Most of the Greek communist exile leadership ended up in Tashkent, in Soviet Central Asia, but they realized that Parnis was a great literary talent and sent him to Maxim Gorky Literature Institute in Moscow. “I became an overnight success,” Parnis said, in a matter of fact manner, “after I wrote the customary poem praising Stalin.” My face must have betrayed my disbelief, for his sharp near-nongenerian eyes caught my expression. “I know that you find it hard to believe, but at the time, we really believed that we could create a better world. Yes, there were horrible crimes, but the theory was good.” He thought for a minute. “My daughter in school, she was taught that all people are brethren. Tell me,” his rich voice rising ever so slightly for effect, “did the Nazis teach such things in school–I think not!” After hearing the poem, which in reality is the story a female Greek communist prisoner’s child living with her mother and dozens of other women in a cell, knowing neither sun, sea, sky, or mountains, only death on which to draw a comparison, my eyes were hardly dry. Parnis’ emotional and highly human poetry–also present in his prose and screenplays–took the Soviet Union by storm.
Quickly enough he was living in Peredelkino, an artists’ and intellectuals’ enclave near Moscow, and his daughter became a sleigh riding companion of Pasternak. In the Soviet Union, he remained prolific, but always his thoughts were for his homeland. He wrote poetry in praise of Beloyiannis, the Greek Communist leader executed in 1952, for which he won the first prize at the Fifth World Youth Festival in Warsaw in 1955. He offered that his Cretan background and their almost genetic capabilities with mantinades no doubt gave him an advantage.
It was To Nisi tis Aphroditis, however, that brought him literary immortality. His depiction of a brave Cypriot freedom fighter and his even braver, selfless mother brought down the house in cinemas all over. This work set the stage for his return to Greece in 1962, despite the Cold War. He was, and is, above politics. In fact, when Parnis returned with his wife and three children in Greece, he may have lacked the money and worldly goods he had to leave behind in the Soviet Union, but he was sent off and received by ministers. “Our great poet Odysseas Elytis himself brought the invitation to Moscow,“ he says, allowing himself a moment to bask in the memory.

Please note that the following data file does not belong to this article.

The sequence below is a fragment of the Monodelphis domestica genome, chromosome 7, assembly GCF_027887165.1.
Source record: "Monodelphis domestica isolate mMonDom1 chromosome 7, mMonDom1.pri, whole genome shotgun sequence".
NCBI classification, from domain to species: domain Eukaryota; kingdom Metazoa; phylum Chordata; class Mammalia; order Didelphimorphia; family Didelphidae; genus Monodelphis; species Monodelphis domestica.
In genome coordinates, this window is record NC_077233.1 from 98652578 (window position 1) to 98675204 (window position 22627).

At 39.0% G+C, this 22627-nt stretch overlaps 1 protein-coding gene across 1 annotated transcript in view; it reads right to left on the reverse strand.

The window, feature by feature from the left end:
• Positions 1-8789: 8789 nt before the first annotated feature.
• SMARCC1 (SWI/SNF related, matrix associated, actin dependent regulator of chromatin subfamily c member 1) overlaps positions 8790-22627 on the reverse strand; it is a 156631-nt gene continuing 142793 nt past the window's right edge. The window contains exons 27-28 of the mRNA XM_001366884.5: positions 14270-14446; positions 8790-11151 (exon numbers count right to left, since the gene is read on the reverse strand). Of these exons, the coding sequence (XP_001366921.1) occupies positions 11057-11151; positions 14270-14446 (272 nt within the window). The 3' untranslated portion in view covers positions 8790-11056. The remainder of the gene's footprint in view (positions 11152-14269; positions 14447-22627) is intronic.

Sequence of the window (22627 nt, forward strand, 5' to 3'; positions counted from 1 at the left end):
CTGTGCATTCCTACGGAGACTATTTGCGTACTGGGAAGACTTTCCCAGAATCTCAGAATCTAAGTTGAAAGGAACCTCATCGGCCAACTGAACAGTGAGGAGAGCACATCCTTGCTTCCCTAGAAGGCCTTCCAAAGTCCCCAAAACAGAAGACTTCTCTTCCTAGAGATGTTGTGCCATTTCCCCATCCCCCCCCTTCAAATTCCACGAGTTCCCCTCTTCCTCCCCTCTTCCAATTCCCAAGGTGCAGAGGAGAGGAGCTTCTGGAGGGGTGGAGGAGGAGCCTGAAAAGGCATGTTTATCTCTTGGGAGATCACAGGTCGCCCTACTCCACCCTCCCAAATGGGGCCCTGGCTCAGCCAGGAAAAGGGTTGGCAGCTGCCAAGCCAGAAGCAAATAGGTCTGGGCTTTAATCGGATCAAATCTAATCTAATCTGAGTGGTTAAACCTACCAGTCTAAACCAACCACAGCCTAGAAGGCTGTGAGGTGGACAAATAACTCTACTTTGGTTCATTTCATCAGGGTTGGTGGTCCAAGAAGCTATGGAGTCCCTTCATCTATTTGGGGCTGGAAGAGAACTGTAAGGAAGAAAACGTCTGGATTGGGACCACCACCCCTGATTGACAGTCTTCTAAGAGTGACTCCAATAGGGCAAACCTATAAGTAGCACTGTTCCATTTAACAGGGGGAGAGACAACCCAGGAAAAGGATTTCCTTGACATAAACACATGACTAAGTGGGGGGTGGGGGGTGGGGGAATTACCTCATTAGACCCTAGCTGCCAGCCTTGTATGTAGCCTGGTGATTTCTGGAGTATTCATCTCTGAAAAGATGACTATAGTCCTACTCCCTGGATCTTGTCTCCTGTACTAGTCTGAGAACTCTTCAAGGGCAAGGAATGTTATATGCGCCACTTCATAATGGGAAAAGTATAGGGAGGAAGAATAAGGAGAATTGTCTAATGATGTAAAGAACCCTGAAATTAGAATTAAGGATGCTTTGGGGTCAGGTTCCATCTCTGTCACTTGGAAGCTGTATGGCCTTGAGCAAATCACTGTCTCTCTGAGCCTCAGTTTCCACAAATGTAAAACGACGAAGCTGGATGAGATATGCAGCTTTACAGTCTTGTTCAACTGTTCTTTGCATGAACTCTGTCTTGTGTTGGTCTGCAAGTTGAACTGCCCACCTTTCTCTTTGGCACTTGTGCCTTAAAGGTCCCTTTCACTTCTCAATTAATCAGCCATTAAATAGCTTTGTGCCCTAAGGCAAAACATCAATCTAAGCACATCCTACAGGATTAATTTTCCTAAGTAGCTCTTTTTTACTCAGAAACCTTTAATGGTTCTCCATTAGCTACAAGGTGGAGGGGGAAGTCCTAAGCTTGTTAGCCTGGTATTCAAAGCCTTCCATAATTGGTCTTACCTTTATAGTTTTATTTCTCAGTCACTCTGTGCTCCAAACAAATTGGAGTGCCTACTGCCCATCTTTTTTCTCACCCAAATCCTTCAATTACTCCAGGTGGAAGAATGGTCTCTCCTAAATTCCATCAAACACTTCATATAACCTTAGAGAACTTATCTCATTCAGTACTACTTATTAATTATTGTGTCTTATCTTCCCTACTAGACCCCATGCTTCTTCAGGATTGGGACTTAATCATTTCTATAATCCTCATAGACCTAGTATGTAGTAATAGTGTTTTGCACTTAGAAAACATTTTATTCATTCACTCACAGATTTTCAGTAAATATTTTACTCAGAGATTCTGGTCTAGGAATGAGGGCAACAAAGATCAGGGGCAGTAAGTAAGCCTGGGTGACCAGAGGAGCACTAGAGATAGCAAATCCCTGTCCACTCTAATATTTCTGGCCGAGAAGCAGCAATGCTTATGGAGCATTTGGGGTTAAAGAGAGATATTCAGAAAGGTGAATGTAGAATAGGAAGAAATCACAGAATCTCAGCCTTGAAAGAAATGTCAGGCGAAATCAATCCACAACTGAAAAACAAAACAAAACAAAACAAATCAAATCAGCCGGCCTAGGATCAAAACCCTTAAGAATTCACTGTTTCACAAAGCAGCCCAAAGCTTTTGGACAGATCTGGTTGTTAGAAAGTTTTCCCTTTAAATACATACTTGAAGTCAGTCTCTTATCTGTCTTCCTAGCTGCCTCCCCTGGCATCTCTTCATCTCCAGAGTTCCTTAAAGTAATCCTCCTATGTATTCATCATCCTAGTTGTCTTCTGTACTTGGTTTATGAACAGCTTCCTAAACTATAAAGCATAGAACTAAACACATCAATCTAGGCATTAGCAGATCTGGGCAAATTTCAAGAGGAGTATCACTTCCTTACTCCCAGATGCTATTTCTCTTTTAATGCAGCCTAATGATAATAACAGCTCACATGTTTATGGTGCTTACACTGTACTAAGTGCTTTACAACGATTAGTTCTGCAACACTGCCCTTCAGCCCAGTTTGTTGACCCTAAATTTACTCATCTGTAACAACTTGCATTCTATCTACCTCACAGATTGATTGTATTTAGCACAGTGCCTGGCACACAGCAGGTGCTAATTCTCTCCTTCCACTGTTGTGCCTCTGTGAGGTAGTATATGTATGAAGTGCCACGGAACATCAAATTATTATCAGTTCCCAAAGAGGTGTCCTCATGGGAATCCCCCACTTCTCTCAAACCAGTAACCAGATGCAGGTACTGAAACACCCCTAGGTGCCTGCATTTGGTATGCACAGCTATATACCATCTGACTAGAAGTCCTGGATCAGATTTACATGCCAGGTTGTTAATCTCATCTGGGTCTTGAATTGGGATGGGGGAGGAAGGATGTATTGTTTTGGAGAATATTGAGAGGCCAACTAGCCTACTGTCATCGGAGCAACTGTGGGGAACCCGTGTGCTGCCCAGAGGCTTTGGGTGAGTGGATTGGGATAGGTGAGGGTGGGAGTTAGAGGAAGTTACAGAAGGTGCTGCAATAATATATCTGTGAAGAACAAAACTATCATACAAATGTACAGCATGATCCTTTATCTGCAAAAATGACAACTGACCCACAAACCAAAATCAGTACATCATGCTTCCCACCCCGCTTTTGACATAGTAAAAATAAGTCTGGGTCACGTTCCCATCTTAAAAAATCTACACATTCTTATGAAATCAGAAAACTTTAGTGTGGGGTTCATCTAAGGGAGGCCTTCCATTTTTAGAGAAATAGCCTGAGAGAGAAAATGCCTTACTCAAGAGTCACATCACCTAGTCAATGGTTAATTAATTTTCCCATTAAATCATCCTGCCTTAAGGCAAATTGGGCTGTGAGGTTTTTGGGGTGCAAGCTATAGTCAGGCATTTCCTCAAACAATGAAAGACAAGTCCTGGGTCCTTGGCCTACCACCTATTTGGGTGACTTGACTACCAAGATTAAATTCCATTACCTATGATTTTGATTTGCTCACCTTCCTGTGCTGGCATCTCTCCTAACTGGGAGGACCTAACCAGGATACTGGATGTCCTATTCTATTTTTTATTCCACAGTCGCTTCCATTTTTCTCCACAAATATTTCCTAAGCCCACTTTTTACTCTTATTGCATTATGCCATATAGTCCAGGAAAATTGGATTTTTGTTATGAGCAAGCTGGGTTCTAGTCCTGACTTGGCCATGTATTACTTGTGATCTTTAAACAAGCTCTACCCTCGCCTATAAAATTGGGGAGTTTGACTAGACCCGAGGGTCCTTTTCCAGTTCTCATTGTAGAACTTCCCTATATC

Parnis’ work received praise far and wide, and the interest of the Greek American community, not least Spyros Skouras, the legendary Hollywood mogul. Having been feted at the top of the Soviet Union, he then traveled for months in the United States, particularly cities such as New York and Chicago, with large Greek communities, but also Los Angeles. “I wrote one of my books, Leforos Pasternak, while living in the Greek Consulate in Chicago!” Reflecting on the US, he said, “I loved America, the immense diversity there.”
Then, in one of the few times in our hours-long conversation, he brought up politics directly, “Speaking of revolutions, the American Revolution was the greatest. These revolutionaries, unlike others, did not massacre the past to create the present.”
As an American I could not help smiling, but as a Greek, I wanted to hear about the Greek present. “What will become of Greece now?” I asked. He thought for a moment, and said, “Greece will survive. She is eternal.” When I expressed my own severe disappointment after living in Greece, he said, “Do not be disappointed by her, do criticize her though.” Reflecting on himself, he said, “The crisis has not affected me personally, because I never bought into the system here. I have my small pension, and I have money left over, I never took a Resistance Pension.”
“Greece by her resistance saved Moscow. But even more than that, Greece is a light to the world, we are anthropocentric. As technology rises, man falls. Greece is an example. A Greek can go from a lamogia (crony) to a hero in short order.” He did offer though, after those stirring words, his own examples of Greece’s problems. “For EUR 15, there are people I know who will sell their filotimo, and ruin fifty years of friendship.”
I once read a phrase by Patrick Leigh Fermor, the celebrated Greek-based British writer and contemporary of Parnis, commenting on the resilience of those who have Propolemika Kokkala, (Prewar Bones). Parnis has such a constitution. We may argue about the correctness of his cause, but he was not corrupted, not like so many former communists I met in Greece and in Eastern Europe who became rapacious capitalists. In a world (and a Greece) where much is sold for a meal, Parnis remained elemental and fundamental, belonging, really, to no ideology, but to humanity first and to Greece a very close second. As I left he commented about the current Cyprus plight, “The people of Cyprus are again suffering. I must do something to help.”